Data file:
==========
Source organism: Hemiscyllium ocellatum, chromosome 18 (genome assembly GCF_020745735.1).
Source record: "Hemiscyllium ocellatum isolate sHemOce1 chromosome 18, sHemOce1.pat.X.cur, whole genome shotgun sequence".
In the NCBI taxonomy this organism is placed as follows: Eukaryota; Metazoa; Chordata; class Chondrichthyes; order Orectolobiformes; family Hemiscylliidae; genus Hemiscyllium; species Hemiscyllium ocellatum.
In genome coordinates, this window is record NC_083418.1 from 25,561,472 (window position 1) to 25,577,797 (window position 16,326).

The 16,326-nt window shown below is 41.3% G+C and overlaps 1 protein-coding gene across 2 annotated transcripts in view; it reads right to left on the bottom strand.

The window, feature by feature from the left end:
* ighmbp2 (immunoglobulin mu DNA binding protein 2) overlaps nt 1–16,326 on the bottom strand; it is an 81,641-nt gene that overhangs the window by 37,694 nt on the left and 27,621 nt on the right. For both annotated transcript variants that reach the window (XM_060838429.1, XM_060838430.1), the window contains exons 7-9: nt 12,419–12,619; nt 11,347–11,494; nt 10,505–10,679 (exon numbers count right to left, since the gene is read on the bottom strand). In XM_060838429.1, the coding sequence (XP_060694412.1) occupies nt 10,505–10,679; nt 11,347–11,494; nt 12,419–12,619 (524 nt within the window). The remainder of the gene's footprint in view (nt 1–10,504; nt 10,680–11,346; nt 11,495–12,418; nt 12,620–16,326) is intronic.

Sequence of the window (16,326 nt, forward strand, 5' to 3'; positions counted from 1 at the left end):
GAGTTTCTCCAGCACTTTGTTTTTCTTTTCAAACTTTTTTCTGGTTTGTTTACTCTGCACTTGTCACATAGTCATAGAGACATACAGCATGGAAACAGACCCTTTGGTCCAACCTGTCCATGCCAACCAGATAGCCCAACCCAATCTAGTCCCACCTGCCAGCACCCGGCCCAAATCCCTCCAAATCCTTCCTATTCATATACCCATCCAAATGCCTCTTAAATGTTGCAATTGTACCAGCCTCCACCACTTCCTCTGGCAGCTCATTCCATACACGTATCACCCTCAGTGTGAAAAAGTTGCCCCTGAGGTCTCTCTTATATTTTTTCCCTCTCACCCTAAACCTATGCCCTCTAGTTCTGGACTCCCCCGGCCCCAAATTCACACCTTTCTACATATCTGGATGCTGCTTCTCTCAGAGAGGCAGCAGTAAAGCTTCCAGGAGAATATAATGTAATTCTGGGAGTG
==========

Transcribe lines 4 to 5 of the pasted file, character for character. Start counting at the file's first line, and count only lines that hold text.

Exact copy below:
In genome coordinates, this window is record NC_083418.1 from 25,561,472 (window position 1) to 25,577,797 (window position 16,326).

The 16,326-nt window shown below is 41.3% G+C and overlaps 1 protein-coding gene across 2 annotated transcripts in view; it reads right to left on the bottom strand.